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Selling Her Body, a Few Eggs at a Time


The Commodification of Motherhood



by Michael Poore



The women at elite colleges and universities see the ads all the time: WANTED: egg donor, tall, attractive, athletic, good health, under age 26, SAT scores above 1,300, compensation $5,000. A very attractive offer for a busy, cash-strapped college student. At more prestigious schools—Harvard, Yale, or Brown—the offering price can range from $15,000 to $60,000 per donor cycle. A few years ago an ad ran in the Stanford Daily offering $100,000.


Students are not the only respondents to such ads. A recent article in USA Today describes a Virginia attorney who received $7,500 for her first donation of fifteen eggs, and she expects to receive another $7,500 for a second cycle. This money will be used to help pay off her $175,000 college debt. Women with families also sell their eggs. Whether a working mother or stay-at-home mom, these women have a track record—they have already produced children with their eggs.


Even so, the attorney and the Ivy League grad student may have an advantage over the stay-at-home mom in the human egg market—a market in which the highest prices go to those who possess the characteristics most in demand: intelligence as demonstrated by academic achievement, beauty, athletic ability, and a family history of good health.


The demand for eggs is not likely to decline soon. Those in search of eggs are highly motivated, often desperate. Many are career women who delayed having children and are now in their late thirties, forties, and even fifties. At this age, the risk of genetic defects for children born with their own eggs has risen dramatically, and purchasing younger, healthier eggs is a solution.


This buying and selling of human eggs—although thinly disguised as compensation for time and trouble—is controversial. Should women sell their eggs? Should they be allowed to sell their eggs? Yes, according to the libertarian thinking that dominates the fertility industry: Consenting adults should be able to do whatever they want with their bodies as long as no one else is harmed. However, the mental, medical, moral, and social dimensions of egg donation are not that cut-and-dried.





Julia Derek, a Swedish journalism student studying in the United States, discovered many of the hazards of egg donation the hard way. Desperate for cash and looking for a job, she came across an ad in the Washington Post offering $3,500 for an egg donor.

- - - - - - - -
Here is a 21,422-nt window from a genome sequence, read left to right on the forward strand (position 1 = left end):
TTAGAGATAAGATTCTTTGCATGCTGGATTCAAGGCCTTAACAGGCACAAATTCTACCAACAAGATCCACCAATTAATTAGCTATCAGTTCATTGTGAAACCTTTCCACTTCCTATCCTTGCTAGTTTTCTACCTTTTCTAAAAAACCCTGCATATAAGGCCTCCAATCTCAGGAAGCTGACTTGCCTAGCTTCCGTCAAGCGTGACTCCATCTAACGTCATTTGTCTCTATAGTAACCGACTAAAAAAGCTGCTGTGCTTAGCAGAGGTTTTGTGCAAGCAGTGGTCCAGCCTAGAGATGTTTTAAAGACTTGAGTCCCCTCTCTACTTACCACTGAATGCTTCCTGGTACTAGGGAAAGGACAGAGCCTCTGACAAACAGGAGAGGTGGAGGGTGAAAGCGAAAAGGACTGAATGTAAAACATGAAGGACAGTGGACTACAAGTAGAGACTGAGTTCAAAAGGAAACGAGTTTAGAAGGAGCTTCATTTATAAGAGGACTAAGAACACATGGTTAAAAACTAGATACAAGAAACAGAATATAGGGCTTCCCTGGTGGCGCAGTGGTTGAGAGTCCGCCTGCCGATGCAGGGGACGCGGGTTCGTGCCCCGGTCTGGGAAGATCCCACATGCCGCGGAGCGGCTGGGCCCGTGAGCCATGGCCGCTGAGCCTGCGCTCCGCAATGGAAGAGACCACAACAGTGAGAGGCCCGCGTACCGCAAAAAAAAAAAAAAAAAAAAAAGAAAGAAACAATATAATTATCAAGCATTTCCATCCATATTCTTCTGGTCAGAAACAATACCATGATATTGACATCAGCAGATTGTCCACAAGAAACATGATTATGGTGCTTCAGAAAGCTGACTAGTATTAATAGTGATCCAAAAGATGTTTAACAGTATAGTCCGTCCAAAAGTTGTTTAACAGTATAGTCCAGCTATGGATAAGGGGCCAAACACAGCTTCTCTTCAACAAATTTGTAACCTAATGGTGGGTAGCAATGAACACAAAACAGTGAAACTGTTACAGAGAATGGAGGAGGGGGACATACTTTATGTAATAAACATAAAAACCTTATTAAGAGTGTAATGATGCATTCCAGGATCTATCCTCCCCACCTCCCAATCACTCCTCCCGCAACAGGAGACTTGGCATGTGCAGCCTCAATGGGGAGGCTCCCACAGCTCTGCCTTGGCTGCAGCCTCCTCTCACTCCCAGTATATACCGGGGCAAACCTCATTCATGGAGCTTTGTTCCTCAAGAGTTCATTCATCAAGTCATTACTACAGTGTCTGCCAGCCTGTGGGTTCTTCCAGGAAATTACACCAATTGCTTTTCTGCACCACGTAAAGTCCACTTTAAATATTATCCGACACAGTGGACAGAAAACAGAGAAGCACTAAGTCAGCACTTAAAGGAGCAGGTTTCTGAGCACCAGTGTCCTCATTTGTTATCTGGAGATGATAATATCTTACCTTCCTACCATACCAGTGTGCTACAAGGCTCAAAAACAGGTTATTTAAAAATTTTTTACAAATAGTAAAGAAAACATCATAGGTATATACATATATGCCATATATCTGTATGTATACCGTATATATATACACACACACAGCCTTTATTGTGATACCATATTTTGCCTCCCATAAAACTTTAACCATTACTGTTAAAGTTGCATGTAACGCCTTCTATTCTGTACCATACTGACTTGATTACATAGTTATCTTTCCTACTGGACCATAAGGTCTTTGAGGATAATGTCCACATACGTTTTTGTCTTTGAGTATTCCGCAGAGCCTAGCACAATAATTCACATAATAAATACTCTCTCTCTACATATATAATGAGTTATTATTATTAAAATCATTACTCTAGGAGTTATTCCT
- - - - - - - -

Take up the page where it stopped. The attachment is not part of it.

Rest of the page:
At first, she was repulsed by the idea: “If I donated my eggs to a woman—or sold actually—I would become the mother to that woman’s child, wouldn’t I?” But her desperation soon led to a host of rationalizations. It would not be the same as giving away a child. It would be like giving away a cell, the same as giving someone a hair. It could not be her child since it would not be in her womb nine months. The real mother is the woman who raises the child, not the one who only contributes her genetic material.


In the end, she started selling her body, a few eggs at a time. After all, why wait tables if you can get thousands of dollars by becoming an egg donor?


From the beginning, Julia knew that “donation” was not donation. No one would provide eggs without compensation for the considerable time and trouble—physical exams, daily hormone injections, frequent blood tests to monitor hormone levels, and ultrasounds to track development of the eggs. Then, there’s the small chance that fertility drugs, used to stimulate the ovaries to produce multiple eggs, could lead to serious complications, sterility, or even death. This time-consuming process takes about four weeks and is completed by minor surgery, during which the ripened eggs are suctioned from the follicles of the woman’s ovaries.


All of these burdens and risks were not enough to discourage Julia from donating repeatedly, sometimes providing thirty eggs per cycle—all chronicled in her book Confessions of a Serial Egg Donor. Her lifestyle and dreams demanded an income well beyond what she could earn as a physical fitness trainer. Living off “egg money” became a way of life.


But Julia’s donor career came to a traumatic halt with her twelfth donor cycle. “Another Visit in Hell” is the chapter in which she describes the consequences of a serious hormone imbalance that took months to correct—deep depression, severe headaches, prolonged periods of weeping, and suicidal thoughts. Help came from a reputable gynecologist who provided proper medical care and a six-month prescription of the anti-depressant Serafem. With time, her body regulated its hormones naturally.